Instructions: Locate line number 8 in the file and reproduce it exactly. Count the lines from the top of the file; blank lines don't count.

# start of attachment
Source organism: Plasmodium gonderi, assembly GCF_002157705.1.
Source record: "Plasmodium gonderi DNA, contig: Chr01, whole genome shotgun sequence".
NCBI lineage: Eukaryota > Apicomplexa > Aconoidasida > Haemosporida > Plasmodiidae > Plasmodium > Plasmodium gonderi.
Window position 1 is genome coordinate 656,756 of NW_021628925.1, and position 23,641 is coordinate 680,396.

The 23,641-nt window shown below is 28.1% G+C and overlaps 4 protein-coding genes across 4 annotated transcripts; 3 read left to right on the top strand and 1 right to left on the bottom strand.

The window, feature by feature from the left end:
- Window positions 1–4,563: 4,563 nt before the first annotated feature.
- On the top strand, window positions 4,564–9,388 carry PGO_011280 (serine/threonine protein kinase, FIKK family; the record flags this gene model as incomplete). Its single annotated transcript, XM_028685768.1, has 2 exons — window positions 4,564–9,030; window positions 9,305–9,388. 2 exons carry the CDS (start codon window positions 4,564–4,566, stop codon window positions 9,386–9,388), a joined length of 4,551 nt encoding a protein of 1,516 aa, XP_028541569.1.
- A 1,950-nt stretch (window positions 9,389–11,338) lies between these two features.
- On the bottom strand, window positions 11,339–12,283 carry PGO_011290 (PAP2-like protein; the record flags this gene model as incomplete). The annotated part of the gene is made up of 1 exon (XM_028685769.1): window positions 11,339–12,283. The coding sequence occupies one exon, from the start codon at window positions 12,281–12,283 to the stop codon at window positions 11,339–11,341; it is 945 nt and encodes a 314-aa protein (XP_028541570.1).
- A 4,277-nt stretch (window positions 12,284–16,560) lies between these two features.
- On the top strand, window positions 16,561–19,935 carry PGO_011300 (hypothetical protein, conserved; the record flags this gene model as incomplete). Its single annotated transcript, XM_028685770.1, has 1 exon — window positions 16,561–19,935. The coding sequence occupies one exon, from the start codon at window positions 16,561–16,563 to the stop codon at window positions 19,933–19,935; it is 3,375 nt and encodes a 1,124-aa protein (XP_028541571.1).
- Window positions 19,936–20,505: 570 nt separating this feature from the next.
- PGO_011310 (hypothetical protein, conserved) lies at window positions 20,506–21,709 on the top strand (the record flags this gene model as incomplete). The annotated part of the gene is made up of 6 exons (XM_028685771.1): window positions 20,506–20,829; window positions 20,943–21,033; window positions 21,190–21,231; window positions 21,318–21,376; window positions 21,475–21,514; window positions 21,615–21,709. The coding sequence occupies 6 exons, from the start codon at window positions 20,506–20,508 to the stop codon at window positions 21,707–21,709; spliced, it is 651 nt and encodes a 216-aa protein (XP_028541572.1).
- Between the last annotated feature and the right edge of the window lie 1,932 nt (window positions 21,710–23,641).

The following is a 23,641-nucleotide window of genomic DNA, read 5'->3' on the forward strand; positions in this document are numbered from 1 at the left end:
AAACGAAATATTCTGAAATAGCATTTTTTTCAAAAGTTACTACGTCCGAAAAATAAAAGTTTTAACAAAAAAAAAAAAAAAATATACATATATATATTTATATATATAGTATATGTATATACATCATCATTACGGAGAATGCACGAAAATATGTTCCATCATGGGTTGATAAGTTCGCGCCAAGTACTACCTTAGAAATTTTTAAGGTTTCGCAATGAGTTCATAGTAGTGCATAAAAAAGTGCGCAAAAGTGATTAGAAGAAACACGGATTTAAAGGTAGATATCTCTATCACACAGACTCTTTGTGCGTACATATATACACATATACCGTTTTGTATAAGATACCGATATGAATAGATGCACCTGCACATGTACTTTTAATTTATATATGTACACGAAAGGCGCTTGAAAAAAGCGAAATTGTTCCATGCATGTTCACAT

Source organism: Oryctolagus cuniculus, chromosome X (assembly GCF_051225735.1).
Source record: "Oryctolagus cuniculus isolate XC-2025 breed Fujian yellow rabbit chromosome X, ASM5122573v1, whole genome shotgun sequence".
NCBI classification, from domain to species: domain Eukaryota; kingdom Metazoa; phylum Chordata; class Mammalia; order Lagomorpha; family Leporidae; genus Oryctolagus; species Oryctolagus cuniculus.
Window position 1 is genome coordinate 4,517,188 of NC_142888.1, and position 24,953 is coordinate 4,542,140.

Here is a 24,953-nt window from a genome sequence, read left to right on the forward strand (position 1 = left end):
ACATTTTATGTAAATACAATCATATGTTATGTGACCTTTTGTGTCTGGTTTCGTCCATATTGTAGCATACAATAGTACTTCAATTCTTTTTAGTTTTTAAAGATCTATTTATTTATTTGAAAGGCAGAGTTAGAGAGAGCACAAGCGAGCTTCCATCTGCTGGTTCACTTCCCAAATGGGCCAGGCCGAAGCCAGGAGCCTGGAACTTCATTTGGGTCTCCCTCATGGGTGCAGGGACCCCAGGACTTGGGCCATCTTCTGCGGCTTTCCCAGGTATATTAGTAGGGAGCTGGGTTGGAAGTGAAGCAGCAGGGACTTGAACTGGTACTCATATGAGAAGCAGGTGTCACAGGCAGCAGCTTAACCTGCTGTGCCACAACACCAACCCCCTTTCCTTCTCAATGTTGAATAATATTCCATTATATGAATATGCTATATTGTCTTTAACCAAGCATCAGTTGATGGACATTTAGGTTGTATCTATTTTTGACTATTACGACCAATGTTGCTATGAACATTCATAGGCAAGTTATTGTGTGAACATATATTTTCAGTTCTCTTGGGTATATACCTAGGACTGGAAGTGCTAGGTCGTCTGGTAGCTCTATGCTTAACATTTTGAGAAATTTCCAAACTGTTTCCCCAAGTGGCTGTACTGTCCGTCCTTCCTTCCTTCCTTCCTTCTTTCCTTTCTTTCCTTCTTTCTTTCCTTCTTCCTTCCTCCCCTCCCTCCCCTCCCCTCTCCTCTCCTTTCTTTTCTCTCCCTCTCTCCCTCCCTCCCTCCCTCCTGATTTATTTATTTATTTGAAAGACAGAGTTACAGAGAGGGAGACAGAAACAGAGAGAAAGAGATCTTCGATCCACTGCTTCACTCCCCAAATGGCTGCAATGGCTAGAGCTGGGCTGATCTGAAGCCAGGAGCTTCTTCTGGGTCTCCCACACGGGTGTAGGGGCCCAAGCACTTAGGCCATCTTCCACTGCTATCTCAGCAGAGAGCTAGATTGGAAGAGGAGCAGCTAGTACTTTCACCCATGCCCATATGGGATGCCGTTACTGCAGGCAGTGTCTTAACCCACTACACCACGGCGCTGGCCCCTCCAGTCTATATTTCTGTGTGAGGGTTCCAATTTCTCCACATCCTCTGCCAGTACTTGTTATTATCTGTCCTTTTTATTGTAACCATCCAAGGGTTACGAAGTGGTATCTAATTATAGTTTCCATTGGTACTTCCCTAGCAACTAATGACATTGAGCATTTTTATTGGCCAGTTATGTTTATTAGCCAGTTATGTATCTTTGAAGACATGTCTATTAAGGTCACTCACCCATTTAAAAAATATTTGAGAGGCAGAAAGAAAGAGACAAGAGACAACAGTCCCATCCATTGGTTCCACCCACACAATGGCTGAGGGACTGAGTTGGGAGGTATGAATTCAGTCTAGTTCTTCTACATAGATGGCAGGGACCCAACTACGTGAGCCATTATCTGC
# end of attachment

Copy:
- On the top strand, window positions 4,564–9,388 carry PGO_011280 (serine/threonine protein kinase, FIKK family; the record flags this gene model as incomplete). Its single annotated transcript, XM_028685768.1, has 2 exons — window positions 4,564–9,030; window positions 9,305–9,388. 2 exons carry the CDS (start codon window positions 4,564–4,566, stop codon window positions 9,386–9,388), a joined length of 4,551 nt encoding a protein of 1,516 aa, XP_028541569.1.